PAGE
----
Development: Nonprofits need money to succeed and development is where all the fundraising takes place. In this area, you'll help raise money, create events, and manage donor relationships.
Marketing and Communication: This area includes promotion, brand awareness, campaigns, and more. Marketing and communication professionals are good writers, speakers, and know how to reach a variety of audiences.
Examples of Illinois State Sociology alumni working in nonprofit include:
- Senior Program Manager at DAI
- Executive Director at Project Oz
- Campaign Organizer at CADC-LLC
Careers in human services are all about providing help and support to individuals and families. It's another great fit if you're trying to improve the world you live in.
You can find human service positions in lots of organizations like hospitals, religious organizations, nonprofit groups, education, and more.
Some common career paths in human services include:
Counseling: Counselors work with individuals, couples, and families to make positive changes in their lives.
Case Management and Social Work: Case managers and social workers assist people in difficult situations. They offer advice and work with other human service providers to help people get the resources they need.
Examples of Illinois State sociology alumni working in human services include:
- Program Assistant at the Baby Fold
- Case Manager Assistant at Carle Foundation Hospital
- Child Protective Specialist at Illinois Department of Children and Family Services
A degree in sociology gives you the knowledge and skills to thrive in business. We call these transferable skills because they are exactly what business leaders are looking for in employees.
There are many roles you can pursue in business when you have a sociology degree, including:
Human Resources: This aspect of an organization handles all the administrative functions. There are lots of jobs in human resources, including recruiting, hiring, training, strategic planning, and benefits.
Management: The sociology program at Illinois State centers on giving you leadership experience. If you want to lead people and help an organization achieve its goals, management is a good career to consider.
Sales and Marketing: Sales and marketing professionals are on the frontlines of an organization. They sell products, interact with customers, and research new market opportunities.
Public Relations: This area of business builds and maintains a positive image of an organization. They often create news releases for the media and the public, handle social media, and create brand awareness.
Examples of Illinois State sociology alumni working in business include:
- Senior Business Intelligence Analyst at COUNTRY Financial
- Financial Representative at Northwestern Mutual
- Operations Manager at FedEx Ground
Teaching is a great way to live and share your passion for sociology every day. Education offers other paths, too, including:
Research Consultant: The education field uses research all the time to make decisions about curriculum, resource allocation, data management, and more. Research consultants plan, carry out, and review research projects to help schools make smart decisions.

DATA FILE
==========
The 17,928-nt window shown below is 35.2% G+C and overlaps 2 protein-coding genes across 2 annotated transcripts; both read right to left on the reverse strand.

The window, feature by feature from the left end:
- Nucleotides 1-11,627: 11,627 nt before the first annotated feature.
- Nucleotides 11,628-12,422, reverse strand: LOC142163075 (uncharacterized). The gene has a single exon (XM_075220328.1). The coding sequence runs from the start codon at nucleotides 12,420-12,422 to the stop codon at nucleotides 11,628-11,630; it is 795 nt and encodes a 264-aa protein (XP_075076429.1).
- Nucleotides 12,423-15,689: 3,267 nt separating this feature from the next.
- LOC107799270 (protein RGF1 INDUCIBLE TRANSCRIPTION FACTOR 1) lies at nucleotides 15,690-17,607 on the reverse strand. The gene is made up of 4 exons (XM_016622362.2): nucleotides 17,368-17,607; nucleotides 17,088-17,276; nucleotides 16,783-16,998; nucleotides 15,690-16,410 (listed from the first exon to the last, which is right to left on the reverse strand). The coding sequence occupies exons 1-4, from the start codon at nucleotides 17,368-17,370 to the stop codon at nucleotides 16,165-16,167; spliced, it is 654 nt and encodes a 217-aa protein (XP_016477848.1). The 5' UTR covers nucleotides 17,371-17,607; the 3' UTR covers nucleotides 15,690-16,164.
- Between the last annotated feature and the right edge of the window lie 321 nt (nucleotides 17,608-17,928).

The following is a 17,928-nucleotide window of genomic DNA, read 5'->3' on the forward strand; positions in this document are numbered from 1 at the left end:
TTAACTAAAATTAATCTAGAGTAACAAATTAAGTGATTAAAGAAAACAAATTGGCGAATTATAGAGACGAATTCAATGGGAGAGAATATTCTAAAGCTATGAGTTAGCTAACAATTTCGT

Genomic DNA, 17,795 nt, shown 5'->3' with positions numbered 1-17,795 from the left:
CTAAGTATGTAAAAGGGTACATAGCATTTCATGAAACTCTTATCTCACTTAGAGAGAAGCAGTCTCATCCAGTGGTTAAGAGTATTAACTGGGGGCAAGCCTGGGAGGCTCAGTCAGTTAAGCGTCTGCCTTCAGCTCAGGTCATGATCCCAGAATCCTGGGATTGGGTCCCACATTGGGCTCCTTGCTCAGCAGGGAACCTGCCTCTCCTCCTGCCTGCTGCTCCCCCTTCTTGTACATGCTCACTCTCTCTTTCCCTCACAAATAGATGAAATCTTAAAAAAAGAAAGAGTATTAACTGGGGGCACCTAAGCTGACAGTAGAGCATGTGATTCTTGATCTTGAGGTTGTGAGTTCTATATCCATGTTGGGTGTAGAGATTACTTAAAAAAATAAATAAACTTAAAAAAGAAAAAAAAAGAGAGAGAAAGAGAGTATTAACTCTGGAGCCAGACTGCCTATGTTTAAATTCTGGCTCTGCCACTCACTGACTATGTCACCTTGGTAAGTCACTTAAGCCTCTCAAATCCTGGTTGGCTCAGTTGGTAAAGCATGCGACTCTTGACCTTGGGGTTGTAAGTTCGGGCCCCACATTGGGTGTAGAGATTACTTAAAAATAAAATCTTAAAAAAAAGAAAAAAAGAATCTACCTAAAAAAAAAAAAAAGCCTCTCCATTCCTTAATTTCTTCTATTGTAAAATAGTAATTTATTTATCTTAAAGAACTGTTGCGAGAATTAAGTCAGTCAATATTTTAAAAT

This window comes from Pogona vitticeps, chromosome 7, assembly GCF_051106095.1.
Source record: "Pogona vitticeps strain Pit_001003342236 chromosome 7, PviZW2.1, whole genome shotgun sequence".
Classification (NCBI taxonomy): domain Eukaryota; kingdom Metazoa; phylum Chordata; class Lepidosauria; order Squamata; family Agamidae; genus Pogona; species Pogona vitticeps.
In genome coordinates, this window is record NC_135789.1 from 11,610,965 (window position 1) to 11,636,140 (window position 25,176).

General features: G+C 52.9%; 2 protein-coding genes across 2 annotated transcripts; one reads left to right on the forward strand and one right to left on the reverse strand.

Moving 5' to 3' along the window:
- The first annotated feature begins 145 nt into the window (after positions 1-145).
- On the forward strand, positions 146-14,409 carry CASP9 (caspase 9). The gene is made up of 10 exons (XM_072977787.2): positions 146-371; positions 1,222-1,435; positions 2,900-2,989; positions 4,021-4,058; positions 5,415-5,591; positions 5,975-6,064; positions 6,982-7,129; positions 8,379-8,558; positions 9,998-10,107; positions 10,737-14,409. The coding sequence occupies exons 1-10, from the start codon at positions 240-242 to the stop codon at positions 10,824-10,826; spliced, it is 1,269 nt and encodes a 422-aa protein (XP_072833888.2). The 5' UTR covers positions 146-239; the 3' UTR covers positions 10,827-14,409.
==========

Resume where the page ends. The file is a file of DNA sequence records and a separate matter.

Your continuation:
Career Counselor: Help high school or college students make decisions about their future and set goals.
Admissions Counselor: Admissions counselors promote schools. They recruit and interview prospective students and help decide which students get admitted to their school.
Alumni Relations: Lots of schools have alumni associations. This career path will have you interacting with graduates to promote your school.
Examples of Illinois State sociology alumni working in education include:
- Assistant Director of Enrollment Management at the University of Chicago
- English Teacher in Taiwan
- Academic Advisor at Illinois State University
Healthcare needs people with lots of different skill sets. With a sociology degree, you'll have the ability to think critically, solve problems, and communicate with a diverse population of people.
Some paths in healthcare you can pursue with a sociology degree include:
Administration: Healthcare administrators lead and manage the operations of the organization. Lots of jobs fall under this category, including office management, insurance, compliance, and human resources.
Analyst: Analysts look at data to help health organizations improve care, lower cost, and make sure patients have a positive experience.
Community Health: Community health workers increase health knowledge in the public. They do outreach, education, counseling, and offer support so people can lead healthy lives.
Examples of Illinois State sociology alumni working in healthcare include:
- Data analyst at SEIU Healthcare
- Recruitment Team Lead at Allied Health at Medix
- Accreditation Lead and Data Analyst at The Bleeding and Clotting Disorders Institute
Government is one of the most influential social structures in our lives.
Criminal Justice: Criminal justice has many opportunities that use the knowledge and skills of sociology. You can help people turn their life around in corrections, law enforcement, or rehabilitation. There's also a judiciary path where you could pursue a career as a lawyer or work in the court system.
Public Administration: Public administrators research potential consequences of policies and plans that affect the public.
City Planning: City planners help communities thrive. They develop plans that move communities in a positive direction.
Examples of Illinois State sociology alumni working in government include:
- Municipal Planner at Memphis and Shelby County Division of Planning and Development
- Community and Economic Development Senior Advisor at the Federal Reserve Bank of Chicago
- Correctional Officer at the Illinois Department of Corrections
Some of our alumni continue their education at graduate school. We've sent our students off to well-known sociology programs at:
- University of Wisconsin-Madison
- University of California
- University of Minnesota
- Syracuse University
- Washington State University
- Loyola University
- University of Memphis
- University of Iowa